Jewish Kabbalah is a set of esoteric teachings meant to explain the relationship between the unchanging, eternal God—the mysterious Ein Sof (, "The Infinite") —and the mortal, finite universe (God's creation).

Abulafian elements were later incorporated into the 16th century theosophical Kabbalistic systemisations of Moses Cordovero and Hayim Vital.

Metaphorical representation of the Five Worlds, with the 10 sefirot radiating in each, as successively smaller Iggulim "concentric circles"

Sefirot

Metaphorical representation of the Five Worlds, with the 10 sefirot radiating in each, as successively smaller Iggulim "concentric circles"
The Yosher-Upright configuration of the 10 sefirot, arranged into 3 columns
Configuration of the body
Sefer Hakavanot from "Kisvei HaAri", disciples of the 16th century Lurianic Kabbalah. It moved the origin of perceived exile in the sefirot to Primordial Creation, before the influence of Man on supernal harmony, as in Medieval Kabbalah
The 10 sefirot, arranged into the 3 columns, with the 22 Paths of Connection of three types

Sefirot (סְפִירוֹת səp̄īrōṯ), meaning emanations, are the 10 attributes/emanations in Kabbalah, through which Ein Sof (The Infinite) reveals itself and continuously creates both the physical realm and the chain of higher metaphysical realms (Seder hishtalshelus).

In Cordoveran Kabbalah, the forces of creation are considered as autonomous forces that evolve independently of one another.

Representation of the Five Worlds with the 10 sefirot in each, as successively smaller concentric circles, derived from the light of the Kav after the Tzimtzum

Zohar

Foundational work in the literature of Jewish mystical thought known as Kabbalah.

Foundational work in the literature of Jewish mystical thought known as Kabbalah.

Representation of the Five Worlds with the 10 sefirot in each, as successively smaller concentric circles, derived from the light of the Kav after the Tzimtzum
An 1809 edition of the Zohar, printed in Slavuta, as seen in POLIN Museum of the History of Polish Jews
Title page of the first printed edition of the Zohar, Mantua, 1558. Library of Congress.

Regarding the importance of Ra'aya Meheimna, Rabbi Moshe Cordovero said, "Know that this book, which is called Ra'aya Meheimna, which Rashbi made with the tzadikim who are in Gan Eden, was a repair of the Shekhinah, and an aid and support for it in the exile, for there is no aid or support for the Shekhinah besides the secrets of the Torah... And everything that he says here of the secrets and the concepts—it is all with the intention of unifying the Shekhinah and aiding it during the exile.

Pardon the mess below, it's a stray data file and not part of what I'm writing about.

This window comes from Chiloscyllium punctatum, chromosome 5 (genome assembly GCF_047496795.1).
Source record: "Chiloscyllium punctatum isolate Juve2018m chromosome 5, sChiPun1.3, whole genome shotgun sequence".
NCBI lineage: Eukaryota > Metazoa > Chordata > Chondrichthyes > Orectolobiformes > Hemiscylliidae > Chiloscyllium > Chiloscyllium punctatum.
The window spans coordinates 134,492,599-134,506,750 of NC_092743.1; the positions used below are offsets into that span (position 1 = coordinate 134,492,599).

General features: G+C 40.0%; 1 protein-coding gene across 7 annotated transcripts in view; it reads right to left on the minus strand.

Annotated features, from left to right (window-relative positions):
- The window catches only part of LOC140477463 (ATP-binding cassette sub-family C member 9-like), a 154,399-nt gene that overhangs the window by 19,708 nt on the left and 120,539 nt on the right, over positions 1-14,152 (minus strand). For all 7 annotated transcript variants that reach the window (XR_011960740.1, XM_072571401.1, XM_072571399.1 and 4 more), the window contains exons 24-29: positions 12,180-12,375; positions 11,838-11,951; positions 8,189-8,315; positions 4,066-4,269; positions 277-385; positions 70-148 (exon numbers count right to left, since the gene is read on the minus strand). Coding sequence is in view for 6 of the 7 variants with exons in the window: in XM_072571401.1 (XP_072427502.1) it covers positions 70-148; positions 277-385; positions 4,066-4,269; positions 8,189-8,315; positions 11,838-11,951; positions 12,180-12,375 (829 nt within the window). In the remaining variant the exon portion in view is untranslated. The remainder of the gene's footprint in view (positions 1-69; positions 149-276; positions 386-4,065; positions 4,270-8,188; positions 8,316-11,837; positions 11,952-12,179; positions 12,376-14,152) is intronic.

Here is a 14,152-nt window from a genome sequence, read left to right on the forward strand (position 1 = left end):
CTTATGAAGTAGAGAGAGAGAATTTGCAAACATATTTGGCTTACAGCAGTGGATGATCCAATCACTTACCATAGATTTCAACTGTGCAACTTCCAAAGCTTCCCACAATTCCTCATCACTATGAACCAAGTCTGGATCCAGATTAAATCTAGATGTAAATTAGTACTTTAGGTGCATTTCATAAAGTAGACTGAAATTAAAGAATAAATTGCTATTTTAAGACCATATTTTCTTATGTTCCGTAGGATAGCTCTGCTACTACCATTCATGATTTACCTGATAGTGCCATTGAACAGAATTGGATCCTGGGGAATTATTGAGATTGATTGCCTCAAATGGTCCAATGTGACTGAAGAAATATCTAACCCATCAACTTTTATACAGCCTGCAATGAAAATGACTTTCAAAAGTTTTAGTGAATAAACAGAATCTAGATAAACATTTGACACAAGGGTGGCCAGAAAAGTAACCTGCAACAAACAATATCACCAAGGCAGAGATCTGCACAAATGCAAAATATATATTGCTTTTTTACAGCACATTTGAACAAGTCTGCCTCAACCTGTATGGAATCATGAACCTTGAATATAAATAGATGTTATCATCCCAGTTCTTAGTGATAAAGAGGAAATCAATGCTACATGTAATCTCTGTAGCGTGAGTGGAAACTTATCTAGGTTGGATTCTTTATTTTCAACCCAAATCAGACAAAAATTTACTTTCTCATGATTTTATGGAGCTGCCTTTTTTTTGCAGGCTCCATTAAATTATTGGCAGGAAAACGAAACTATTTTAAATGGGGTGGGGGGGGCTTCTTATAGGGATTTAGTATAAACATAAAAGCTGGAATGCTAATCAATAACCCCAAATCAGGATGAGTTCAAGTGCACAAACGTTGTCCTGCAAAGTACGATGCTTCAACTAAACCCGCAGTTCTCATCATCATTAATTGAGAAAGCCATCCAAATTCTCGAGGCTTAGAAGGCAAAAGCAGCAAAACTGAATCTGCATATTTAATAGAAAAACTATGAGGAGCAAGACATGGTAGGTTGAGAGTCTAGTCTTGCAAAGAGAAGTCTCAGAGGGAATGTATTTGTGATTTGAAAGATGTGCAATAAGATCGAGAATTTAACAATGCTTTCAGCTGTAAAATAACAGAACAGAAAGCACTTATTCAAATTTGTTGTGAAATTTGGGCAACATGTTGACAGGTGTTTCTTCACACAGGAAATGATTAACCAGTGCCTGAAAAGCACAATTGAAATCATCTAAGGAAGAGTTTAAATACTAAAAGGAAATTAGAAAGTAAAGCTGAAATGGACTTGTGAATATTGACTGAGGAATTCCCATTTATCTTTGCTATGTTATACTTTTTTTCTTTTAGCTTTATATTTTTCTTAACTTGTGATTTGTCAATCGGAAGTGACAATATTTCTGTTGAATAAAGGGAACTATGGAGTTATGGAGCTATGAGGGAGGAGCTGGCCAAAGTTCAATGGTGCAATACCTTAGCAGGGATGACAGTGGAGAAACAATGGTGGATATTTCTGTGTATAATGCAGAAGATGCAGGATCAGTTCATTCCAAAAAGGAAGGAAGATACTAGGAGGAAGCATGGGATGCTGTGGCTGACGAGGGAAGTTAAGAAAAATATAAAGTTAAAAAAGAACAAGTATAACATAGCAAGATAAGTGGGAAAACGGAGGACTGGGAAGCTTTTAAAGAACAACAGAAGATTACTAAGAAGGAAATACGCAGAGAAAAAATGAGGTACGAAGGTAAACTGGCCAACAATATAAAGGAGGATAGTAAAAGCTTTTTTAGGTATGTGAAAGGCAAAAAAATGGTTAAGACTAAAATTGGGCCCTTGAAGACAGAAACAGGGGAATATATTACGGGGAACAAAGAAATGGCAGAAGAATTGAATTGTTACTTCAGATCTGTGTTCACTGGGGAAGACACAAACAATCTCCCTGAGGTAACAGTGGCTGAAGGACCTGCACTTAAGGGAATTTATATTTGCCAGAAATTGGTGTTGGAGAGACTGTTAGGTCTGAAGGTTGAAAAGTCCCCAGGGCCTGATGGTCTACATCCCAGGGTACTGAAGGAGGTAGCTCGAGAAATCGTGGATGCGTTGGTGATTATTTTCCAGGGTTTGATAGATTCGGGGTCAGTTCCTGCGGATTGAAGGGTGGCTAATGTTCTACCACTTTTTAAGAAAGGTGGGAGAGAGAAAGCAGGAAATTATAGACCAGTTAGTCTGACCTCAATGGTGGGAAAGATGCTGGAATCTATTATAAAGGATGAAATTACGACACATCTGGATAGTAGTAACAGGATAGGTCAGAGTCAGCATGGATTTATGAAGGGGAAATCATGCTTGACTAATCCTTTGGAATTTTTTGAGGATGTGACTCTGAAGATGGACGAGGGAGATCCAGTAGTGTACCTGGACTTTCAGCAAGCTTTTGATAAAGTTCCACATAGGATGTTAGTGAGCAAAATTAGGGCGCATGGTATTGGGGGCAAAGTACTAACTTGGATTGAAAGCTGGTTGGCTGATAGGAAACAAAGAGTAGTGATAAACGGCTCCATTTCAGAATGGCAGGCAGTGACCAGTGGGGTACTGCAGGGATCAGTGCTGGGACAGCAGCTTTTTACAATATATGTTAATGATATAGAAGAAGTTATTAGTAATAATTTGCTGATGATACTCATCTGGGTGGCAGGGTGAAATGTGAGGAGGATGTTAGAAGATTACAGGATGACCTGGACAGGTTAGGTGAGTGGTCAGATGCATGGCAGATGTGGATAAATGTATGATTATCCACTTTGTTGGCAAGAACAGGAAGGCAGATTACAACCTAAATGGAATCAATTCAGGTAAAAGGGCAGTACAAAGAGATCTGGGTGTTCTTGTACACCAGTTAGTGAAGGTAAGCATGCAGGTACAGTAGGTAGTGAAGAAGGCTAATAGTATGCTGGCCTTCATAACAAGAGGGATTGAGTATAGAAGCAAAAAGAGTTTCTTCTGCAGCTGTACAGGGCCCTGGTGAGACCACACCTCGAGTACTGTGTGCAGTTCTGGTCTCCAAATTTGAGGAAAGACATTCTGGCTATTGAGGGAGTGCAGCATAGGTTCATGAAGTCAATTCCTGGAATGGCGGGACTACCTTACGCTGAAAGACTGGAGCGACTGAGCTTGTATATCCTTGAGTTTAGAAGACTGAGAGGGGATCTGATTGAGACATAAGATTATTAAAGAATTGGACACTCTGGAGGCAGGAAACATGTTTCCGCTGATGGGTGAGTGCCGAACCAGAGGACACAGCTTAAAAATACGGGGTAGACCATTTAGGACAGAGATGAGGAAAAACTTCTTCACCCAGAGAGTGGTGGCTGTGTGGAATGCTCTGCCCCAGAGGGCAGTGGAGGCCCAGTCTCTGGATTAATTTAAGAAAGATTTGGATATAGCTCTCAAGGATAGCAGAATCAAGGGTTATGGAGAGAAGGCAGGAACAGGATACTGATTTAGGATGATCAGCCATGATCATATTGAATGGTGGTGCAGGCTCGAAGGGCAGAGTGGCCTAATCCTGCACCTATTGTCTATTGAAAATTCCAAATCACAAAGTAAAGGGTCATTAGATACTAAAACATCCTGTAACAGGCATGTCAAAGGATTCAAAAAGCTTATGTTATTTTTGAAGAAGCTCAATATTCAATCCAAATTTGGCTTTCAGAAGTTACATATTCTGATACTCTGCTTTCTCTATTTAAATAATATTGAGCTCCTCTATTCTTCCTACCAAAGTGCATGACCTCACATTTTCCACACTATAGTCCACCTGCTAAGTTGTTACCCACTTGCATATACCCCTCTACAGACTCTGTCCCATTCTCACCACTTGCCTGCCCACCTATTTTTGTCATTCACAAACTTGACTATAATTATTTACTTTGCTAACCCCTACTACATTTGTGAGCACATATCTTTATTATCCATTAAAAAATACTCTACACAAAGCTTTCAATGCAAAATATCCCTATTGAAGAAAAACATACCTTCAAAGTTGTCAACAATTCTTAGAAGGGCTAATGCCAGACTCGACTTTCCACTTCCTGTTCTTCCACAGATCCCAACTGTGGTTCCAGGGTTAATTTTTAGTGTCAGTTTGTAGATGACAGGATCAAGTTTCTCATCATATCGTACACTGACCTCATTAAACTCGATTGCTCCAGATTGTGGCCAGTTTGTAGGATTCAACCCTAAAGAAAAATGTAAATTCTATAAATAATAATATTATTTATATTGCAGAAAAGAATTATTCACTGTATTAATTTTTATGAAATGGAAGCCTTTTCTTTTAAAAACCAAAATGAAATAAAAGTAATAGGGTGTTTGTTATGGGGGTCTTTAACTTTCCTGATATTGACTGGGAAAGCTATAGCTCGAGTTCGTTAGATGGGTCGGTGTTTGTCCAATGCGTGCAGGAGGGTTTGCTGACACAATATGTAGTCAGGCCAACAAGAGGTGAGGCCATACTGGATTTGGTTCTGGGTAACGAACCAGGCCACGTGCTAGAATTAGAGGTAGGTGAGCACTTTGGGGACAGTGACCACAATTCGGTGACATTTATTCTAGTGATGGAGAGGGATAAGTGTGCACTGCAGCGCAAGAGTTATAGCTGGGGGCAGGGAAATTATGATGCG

According to the Zohar, the moral perfection of man influences the ideal world of the Sefirot; for although the Sefirot accept everything from the Ein Sof (Heb. אין סוף, infinity), the Tree of Life itself is dependent upon man: he alone can bring about the divine effusion.

Four Worlds

The Four Worlds (עולמות Olamot, singular: Olam עולם), sometimes counted with a prior stage to make Five Worlds, are the comprehensive categories of spiritual realms in Kabbalah in the descending chain of Existence.

The Four Worlds (עולמות Olamot, singular: Olam עולם), sometimes counted with a prior stage to make Five Worlds, are the comprehensive categories of spiritual realms in Kabbalah in the descending chain of Existence.

The Tree of Life expanded to show each sefirot within the Four Worlds, an arrangement nicknamed "Jacob's Ladder"
Jacob's vision in Genesis 28:12 of a ladder between Heaven and Earth. In Kabbalistic interpretation, the Sulam-ladder's four main divisions are the Four Worlds and the angelic hierarchy embody external dimensions of the lights-vessels, while souls embody inner dimensions
Ezekiel's Tomb in Iraq. Ezekiel's vision of the Divine Merkabah-Chariot, and Isaiah's vision of the Kisei HaKavod-Throne of Glory, are related in Kabbalah to beholding the Four Worlds from Yetzirah, and from Beriah

The concept of "Worlds" denotes the emanation of creative lifeforce from the Ein Sof Divine Infinite, through progressive, innumerable tzimtzumim (concealments/veilings/condensations).

The 16th-century systemisation of Kabbalah by Moshe Cordovero brought the preceding interpretations and schools into their first complete rational synthesis.